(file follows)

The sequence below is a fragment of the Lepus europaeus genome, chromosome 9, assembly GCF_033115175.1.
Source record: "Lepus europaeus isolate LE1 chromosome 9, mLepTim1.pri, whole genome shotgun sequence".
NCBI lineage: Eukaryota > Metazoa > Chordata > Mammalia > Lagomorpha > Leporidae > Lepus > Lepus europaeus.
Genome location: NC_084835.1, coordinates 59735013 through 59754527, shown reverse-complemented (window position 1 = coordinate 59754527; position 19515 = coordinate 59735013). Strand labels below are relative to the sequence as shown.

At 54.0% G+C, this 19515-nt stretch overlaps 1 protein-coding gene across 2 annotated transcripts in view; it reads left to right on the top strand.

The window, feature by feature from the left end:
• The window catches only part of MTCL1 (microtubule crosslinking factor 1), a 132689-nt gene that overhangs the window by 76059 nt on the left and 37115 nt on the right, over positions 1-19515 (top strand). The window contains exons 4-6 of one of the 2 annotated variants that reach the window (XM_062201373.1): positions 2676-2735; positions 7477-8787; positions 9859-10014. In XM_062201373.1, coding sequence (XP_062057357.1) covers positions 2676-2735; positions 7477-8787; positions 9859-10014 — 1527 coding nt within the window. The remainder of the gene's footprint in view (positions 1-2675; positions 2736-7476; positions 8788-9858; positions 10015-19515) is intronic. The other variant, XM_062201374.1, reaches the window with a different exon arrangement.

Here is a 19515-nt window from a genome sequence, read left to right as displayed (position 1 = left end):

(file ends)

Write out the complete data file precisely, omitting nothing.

The sequence below is a fragment of the Lepus europaeus genome, chromosome 9, assembly GCF_033115175.1.
Source record: "Lepus europaeus isolate LE1 chromosome 9, mLepTim1.pri, whole genome shotgun sequence".
NCBI lineage: Eukaryota > Metazoa > Chordata > Mammalia > Lagomorpha > Leporidae > Lepus > Lepus europaeus.
Genome location: NC_084835.1, coordinates 59735013 through 59754527, shown reverse-complemented (window position 1 = coordinate 59754527; position 19515 = coordinate 59735013). Strand labels below are relative to the sequence as shown.

At 54.0% G+C, this 19515-nt stretch overlaps 1 protein-coding gene across 2 annotated transcripts in view; it reads left to right on the top strand.

The window, feature by feature from the left end:
• The window catches only part of MTCL1 (microtubule crosslinking factor 1), a 132689-nt gene that overhangs the window by 76059 nt on the left and 37115 nt on the right, over positions 1-19515 (top strand). The window contains exons 4-6 of one of the 2 annotated variants that reach the window (XM_062201373.1): positions 2676-2735; positions 7477-8787; positions 9859-10014. In XM_062201373.1, coding sequence (XP_062057357.1) covers positions 2676-2735; positions 7477-8787; positions 9859-10014 — 1527 coding nt within the window. The remainder of the gene's footprint in view (positions 1-2675; positions 2736-7476; positions 8788-9858; positions 10015-19515) is intronic. The other variant, XM_062201374.1, reaches the window with a different exon arrangement.

Here is a 19515-nt window from a genome sequence, read left to right as displayed (position 1 = left end):